ST. JOSEPH (AP) - The AFC West champion Kansas City Chiefs experienced a crash course in the NFL during their three weeks at Missouri Western State University.
In many ways, it was a remedial course.
Sure, the rookies had to acclimate themselves to the rigors of professional football after the lockout wiped out offseason team activities. The veterans had to get back in shape, the newcomers had to learn the playbook and the coaching staff had to gel after offensive coordinator Charlie Weis departed for Florida.
But they also learned things like how to come out of the tunnel for pregame warm-ups, how to find the plane for charter flights, how to dress in public settings and how to act in the team hotel.
The idea was that by putting everyone on a level playing field, from first-year guys trying to make the squad to high-priced stars like Tamba Hali, the Chiefs could emerge as a more cohesive team.
As they break training camp and head back to Kansas City, where they'll resume practice after Friday night's preseason game at Baltimore, coach Todd Haley feels content with the work they've done.
"Training camp is training camp, you know?" Haley said Wednesday. "All things aside, it's a chance for the team to kind of come together and really become a team, because each year is a new group of guys. There are always changes. It's never the same. This is a new group of guys."
Haley spent more time than usual - and perhaps more time than any other team in the league - on things like preparation and conditioning during the time in St. Joseph. The Chiefs hardly hit each other the first two weeks of practice, and even after a 25-0 loss to Tampa Bay last weekend, they've kept contact to a minimum.
It's all been part of "the plan," which Haley and the rest of the coaches have repeatedly brought up without ever disclosing details. Nevertheless, players seem to have bought into it.
"No one likes losing, but at the same time we understand it is preseason," safety Eric Berry said, referring to the flop against the Buccaneers. "Like I said, coach has a plan. He's going to play us how he wants to play us, and we're just going to keep doing whatever he puts in place."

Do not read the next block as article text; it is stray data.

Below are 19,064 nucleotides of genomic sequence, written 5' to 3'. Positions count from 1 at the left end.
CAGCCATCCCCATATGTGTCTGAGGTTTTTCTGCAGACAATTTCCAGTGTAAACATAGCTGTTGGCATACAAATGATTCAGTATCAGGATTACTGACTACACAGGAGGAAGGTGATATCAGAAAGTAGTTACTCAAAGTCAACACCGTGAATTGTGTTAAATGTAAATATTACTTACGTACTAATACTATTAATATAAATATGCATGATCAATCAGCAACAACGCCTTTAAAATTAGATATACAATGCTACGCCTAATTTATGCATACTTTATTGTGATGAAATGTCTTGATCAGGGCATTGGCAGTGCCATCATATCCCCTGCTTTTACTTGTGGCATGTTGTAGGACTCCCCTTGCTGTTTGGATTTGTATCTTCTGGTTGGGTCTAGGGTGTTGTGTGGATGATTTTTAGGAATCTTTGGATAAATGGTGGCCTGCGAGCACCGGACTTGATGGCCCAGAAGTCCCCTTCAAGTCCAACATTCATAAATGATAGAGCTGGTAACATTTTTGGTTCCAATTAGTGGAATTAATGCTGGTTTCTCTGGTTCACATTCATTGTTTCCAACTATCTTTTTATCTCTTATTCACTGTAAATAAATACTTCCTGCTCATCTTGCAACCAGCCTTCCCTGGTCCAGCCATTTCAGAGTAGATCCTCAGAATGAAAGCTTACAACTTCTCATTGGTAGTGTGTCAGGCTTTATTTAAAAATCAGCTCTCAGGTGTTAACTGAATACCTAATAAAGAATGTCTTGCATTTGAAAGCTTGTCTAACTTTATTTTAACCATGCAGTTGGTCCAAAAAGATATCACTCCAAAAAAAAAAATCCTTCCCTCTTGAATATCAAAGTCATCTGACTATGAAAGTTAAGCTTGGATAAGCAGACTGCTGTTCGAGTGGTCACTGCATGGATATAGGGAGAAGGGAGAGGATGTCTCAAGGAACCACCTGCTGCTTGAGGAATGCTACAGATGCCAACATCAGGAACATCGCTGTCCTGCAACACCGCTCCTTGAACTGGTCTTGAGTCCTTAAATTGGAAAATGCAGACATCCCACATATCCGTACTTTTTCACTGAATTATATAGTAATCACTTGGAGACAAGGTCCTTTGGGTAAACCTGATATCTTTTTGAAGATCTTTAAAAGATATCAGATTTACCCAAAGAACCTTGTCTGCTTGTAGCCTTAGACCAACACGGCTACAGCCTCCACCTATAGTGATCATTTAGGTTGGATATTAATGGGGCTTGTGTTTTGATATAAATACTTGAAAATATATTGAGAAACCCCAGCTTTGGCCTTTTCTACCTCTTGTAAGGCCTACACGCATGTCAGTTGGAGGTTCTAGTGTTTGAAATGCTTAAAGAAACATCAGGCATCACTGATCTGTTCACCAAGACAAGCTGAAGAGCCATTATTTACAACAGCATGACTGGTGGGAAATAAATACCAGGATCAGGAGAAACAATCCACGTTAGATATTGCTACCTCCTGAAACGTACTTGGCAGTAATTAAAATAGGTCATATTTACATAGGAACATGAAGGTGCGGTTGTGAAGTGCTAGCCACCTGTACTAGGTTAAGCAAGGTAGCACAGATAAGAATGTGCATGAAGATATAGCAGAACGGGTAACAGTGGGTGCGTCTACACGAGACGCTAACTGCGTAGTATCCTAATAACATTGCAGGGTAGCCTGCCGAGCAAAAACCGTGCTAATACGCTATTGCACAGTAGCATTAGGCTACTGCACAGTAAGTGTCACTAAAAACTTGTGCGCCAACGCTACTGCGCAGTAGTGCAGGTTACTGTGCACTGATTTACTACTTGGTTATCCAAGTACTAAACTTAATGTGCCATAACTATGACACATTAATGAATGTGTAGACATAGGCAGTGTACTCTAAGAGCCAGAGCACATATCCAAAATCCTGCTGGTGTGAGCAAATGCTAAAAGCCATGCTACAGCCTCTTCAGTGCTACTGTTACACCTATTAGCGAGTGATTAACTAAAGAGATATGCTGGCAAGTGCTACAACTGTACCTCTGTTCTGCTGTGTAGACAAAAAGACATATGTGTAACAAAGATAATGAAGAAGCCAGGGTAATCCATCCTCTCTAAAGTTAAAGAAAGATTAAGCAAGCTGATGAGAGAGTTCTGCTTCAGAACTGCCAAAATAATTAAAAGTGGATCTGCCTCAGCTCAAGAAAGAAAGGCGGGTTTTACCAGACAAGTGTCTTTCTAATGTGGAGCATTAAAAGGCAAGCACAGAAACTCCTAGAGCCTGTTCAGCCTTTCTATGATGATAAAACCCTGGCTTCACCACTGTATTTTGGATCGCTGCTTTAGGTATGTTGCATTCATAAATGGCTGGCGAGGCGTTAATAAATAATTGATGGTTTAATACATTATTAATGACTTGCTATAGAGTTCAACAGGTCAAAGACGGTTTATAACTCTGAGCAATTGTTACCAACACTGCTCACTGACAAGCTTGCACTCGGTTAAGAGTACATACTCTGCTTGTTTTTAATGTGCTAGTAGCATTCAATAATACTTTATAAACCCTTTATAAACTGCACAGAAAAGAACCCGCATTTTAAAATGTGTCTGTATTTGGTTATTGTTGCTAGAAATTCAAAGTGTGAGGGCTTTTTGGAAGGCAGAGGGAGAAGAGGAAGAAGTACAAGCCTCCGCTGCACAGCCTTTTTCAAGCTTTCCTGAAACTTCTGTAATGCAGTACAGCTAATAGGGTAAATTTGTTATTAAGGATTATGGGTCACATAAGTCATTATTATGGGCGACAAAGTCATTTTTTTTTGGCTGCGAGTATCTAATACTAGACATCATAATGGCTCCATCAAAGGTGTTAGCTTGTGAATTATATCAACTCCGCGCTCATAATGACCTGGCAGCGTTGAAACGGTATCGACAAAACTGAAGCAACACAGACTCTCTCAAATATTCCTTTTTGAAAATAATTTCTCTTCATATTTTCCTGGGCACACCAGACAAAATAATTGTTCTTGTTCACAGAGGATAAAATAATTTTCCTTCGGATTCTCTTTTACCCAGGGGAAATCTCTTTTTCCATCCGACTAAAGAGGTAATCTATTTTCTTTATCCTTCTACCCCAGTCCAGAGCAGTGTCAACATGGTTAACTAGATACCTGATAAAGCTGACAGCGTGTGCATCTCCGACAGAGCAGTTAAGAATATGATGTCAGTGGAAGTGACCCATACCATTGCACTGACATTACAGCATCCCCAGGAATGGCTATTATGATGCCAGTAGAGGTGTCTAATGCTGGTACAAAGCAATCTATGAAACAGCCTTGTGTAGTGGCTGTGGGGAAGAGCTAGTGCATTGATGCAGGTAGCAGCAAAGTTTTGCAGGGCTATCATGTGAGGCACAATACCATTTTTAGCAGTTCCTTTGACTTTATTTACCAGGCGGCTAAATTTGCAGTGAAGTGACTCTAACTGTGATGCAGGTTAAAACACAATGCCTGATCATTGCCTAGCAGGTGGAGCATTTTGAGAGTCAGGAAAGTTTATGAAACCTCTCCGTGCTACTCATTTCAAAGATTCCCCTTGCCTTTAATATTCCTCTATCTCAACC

That blind allegiance has a lot to do with the success Haley brought to Kansas City.
The Chiefs were just 2-14 in their final year under Herm Edwards, but they doubled their win total in Haley's first season in charge. The big jump came last year, though, when Kansas City came from nowhere to finish 10-6, win the division and reach the first round of the playoffs.
Kansas City would have been perfectly happy to head straight into this season, given the amount of momentum they carried through the end of last year. But the lockout put the brakes on everything, and the Chiefs were just as affected as anyone else. They had to ramp up practice quickly once training camp finally opened, and then find a way to integrate veteran free agents who couldn't join the team until a week later.
Then there are the new rules governing how often players can practice. Two-a-days in the traditional sense are a thing of the past, the typical full-pad morning practice replaced by a breezy walkthrough period.
"I kind of like this structure," Chiefs wide receiver Jerheme Urban said. "Don't kid yourself, we're getting plenty of work in. Everybody's body feels like we're in the third week of training camp, so it's still taking its toll."
Just not like it used to.
"My dad's teased me, saying his two-a-days were harder than this," Urban said. "I have to remind him that I went through plenty of two-days myself."
The one thing everyone agreed on is training camp has gone by in a hurry. Questions about whether Hali would sign a long-term contract have been answered; debates about the Chiefs' salary cap situation have been put to rest.
The players even know how to dress now. The next step is to show they can win, and that opportunity is quickly approaching.
"We're on schedule," Haley said in his typical, measured tone. "We have a lot of work to do, but we've made progress. There's no doubt in my mind, we've made progress in the areas that were most important to us in these first two-and-a-half, three weeks."